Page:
The July 27, 2010, City Council meeting has all the signs of another marathon all-nighter. It is the last meeting before the Council takes its August break, not to meet again until September 7.
Potentially controversial items include three dealing with marijuana and two with the North Shoreline.
Last week, the City Council voted on the first reading of an ordinance to regulate marijuana dispensaries. It squeaked by on a 4-3 vote but requires a second reading (Item H-13) to be adopted. The City Council seems to be split between a majority that wants Richmond to set a new precedent for marijuana availability and a minority who want an ordinance more in line with cities like Oakland that limit the number of permits and impose strict regulations.
I was in the minority, but realizing that legal marijuana sales appear to be in Richmond’s future in a big way, I have introduced Item L-4 that will place a measure on the November 2010 ballot to tax marijuana a sales. If we are going to be the pot capital of California, we might as well make some money from it to offset potential impacts and maintain other services. I have suggested 10%, but the marijuana lobby will argue it is too much and will penalize medicinal users. Oakland and Berkeley recently went for 2.5%. The fact is that more than 90% of dispensary patrons are healthy recreational users. Recreational users who pay $200 to $400 an ounce could kick in an extra $20 to $40 for City services. Legal marijuana advocate Sen. Tom Ammiano (D-San Francisco) has already proposed a state tax of $50 per ounce, and 10% would be far less than that. Perhaps the cash flush and always compassionate dispensary proprietors will provide a discount for true patients.
In the spirit of “in for a penny; in for a pound,” I have also introduced item L-2 that would direct staff to prepare an ordinance for the September 7 Council meeting to license, tax and regulate large scale marijuana production facilities. The City can realize substantial revenue and benefit from jobs created by this industry. Unlike Oakland, Richmond has areas formerly used for agriculture (mostly flower growing) where marijuana can be grown securely outdoors, thus obviating the need for expensive and energy wasting indoor hydroponic growing facilities.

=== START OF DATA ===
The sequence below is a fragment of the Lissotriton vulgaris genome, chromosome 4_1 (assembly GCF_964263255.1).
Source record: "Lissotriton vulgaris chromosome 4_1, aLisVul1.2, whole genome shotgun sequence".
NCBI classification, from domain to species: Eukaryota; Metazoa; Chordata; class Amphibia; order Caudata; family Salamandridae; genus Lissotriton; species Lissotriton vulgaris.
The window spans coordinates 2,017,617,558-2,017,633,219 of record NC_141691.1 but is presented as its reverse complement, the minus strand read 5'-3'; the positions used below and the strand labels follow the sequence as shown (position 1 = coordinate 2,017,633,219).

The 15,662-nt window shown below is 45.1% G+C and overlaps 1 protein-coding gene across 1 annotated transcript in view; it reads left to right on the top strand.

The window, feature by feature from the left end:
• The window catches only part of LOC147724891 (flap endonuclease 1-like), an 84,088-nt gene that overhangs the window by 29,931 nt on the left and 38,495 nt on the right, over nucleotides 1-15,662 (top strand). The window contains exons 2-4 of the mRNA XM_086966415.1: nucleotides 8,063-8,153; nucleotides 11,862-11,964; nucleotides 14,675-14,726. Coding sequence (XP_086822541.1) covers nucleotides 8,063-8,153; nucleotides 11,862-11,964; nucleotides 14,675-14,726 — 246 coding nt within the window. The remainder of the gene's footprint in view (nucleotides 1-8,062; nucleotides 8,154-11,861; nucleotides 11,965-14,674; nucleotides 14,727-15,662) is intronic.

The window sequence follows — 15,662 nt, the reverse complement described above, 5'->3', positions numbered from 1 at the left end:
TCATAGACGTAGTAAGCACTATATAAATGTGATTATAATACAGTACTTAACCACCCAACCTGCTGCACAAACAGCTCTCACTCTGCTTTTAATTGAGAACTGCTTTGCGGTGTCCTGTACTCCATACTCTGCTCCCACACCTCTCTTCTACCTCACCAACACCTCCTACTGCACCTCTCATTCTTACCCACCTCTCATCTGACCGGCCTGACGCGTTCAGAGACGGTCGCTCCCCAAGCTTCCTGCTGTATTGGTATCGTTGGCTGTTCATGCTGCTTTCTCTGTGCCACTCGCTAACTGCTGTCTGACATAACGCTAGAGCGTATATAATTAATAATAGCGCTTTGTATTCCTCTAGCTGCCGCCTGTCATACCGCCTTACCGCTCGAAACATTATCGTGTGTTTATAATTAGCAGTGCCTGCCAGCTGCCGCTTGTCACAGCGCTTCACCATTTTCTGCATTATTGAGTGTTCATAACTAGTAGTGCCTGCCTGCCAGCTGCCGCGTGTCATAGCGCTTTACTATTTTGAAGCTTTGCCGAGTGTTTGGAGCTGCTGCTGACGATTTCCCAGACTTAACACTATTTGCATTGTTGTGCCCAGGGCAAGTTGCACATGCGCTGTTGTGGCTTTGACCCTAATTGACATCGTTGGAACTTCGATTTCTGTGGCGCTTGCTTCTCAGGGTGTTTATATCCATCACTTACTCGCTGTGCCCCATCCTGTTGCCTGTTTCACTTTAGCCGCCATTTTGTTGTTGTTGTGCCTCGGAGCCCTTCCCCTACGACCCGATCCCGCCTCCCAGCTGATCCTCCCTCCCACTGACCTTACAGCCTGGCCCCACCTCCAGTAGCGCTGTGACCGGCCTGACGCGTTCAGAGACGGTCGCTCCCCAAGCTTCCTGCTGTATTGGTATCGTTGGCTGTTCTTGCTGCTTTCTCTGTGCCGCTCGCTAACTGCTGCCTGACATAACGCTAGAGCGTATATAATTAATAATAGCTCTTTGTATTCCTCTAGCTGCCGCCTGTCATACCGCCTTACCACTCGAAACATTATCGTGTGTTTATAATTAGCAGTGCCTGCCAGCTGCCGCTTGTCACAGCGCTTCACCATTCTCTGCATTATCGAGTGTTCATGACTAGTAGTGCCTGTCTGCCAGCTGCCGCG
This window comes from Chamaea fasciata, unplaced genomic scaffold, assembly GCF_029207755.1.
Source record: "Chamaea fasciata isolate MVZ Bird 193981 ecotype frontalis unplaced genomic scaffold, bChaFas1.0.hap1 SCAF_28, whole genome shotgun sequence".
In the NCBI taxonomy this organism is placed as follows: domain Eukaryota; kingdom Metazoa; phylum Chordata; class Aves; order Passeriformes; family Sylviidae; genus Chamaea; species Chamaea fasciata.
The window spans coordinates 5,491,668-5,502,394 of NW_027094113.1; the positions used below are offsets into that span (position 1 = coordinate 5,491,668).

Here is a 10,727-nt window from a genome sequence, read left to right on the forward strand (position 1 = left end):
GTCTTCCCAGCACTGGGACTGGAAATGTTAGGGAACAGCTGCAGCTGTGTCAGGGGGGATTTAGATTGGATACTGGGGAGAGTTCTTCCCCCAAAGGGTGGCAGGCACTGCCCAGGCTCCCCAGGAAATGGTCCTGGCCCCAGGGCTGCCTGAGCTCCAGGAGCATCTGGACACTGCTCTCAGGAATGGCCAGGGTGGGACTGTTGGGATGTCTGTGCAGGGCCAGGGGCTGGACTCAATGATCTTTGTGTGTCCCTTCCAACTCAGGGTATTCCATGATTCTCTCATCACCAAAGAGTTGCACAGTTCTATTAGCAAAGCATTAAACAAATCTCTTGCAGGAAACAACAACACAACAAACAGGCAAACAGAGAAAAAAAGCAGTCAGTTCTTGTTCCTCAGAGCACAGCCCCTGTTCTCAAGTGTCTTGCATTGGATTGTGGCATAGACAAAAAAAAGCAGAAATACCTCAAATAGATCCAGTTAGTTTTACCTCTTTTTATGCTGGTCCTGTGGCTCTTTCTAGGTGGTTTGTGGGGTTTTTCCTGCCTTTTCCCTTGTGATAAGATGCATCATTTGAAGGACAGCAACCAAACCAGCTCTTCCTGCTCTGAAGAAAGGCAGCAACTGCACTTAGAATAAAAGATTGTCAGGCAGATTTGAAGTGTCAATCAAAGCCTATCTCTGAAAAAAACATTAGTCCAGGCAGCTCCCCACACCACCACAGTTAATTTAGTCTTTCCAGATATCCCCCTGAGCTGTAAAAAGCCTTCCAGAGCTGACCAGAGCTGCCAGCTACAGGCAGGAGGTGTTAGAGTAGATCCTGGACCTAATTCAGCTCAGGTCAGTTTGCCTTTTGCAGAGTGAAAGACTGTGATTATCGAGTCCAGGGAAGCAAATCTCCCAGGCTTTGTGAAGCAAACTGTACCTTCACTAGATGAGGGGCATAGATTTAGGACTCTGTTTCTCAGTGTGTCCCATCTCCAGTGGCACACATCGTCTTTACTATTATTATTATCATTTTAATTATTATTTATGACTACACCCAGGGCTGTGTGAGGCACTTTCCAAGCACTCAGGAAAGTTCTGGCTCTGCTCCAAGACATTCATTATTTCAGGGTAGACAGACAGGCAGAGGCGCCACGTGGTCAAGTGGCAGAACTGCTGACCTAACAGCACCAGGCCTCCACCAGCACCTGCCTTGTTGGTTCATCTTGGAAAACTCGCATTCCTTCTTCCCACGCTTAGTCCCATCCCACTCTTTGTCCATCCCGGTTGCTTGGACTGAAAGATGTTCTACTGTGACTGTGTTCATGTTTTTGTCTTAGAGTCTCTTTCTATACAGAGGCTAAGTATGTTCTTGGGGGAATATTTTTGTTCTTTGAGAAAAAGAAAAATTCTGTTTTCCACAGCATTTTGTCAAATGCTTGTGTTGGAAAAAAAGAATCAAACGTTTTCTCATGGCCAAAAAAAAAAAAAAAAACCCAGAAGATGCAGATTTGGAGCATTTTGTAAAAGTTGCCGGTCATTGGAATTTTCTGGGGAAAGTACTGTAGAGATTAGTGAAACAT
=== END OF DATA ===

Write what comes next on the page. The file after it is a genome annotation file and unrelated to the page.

There are two, not necessarily competing, measures on this agenda relating to the North Shoreline. I have introduced Item L-5, which, like last week’s Point Molate casino measure, is an advisory vote about the General Plan designation for land west of the Richmond Parkway and south of Pt. Pinole Regional Park. My measure would preclude future development of dense residential, commercial or industrial development but would allow a large variety of low impact uses including agriculture, parks, recreation, public, cultural and institutional uses and open space.
Councilmember Rogers has introduced Item L-3, not necessarily conflicting with L-2, that directs staff to study a zoning change that would begin with the same uses described in Item L-5 but would include an alternative that allows some commercial development if the Richmond Rod and Gun Club can be relocated out of Richmond. Rogers’s theory is that the potential increase in land value resulting from removal of the Club can pay for its removal. The landowners who can successfully contrive the removal would be rewarded by increasing the development potential of their land, and the remaining undeveloped area would also be more valuable to the public without the gun club.
You can click on the agenda items listed below to access the entire staff reports and referenced documents.
ADOPT an ordinance (second reading) adding Chapter 7.102 (Medical Marijuana Collectives) to the Richmond Municipal Code - City Attorney's Office (Randy Riddle 620-6509).
DIRECT staff to draft an ordinance similar to the City of Oakland's that would license and tax large-scale marijuana farms in industrial areas to supply the city's future unlimited number of marijuana dispensaries, and review policies that could include smaller and medium-sized farmers - Councilmember Butt (620-6581).
CONSIDER directing staff to prepare a plan to preserve the North Richmond Shoreline Development in order to permit all stakeholders to work together to save the shoreline for recreational shoreline uses by developing a workable plan to achieve a voluntary relocation of the Richmond Rod and Gun Club - Councilmember Rogers (620-6581).
CONSIDER placing a measure on the November 2010 ballot that sets the business license fee (tax) for medicinal marijuana businesses at 10 percent of gross receipts, or such as other rate as the Council may set - Councilmember Butt (620-6581).
CONSIDER submitting to Richmond voters at the November 2010 Election an advisory measure on whether the city should incorporate community low-intensity commerce and recreation land uses for the North Shoreline into the General Plan - Councilmember Butt (620-6581).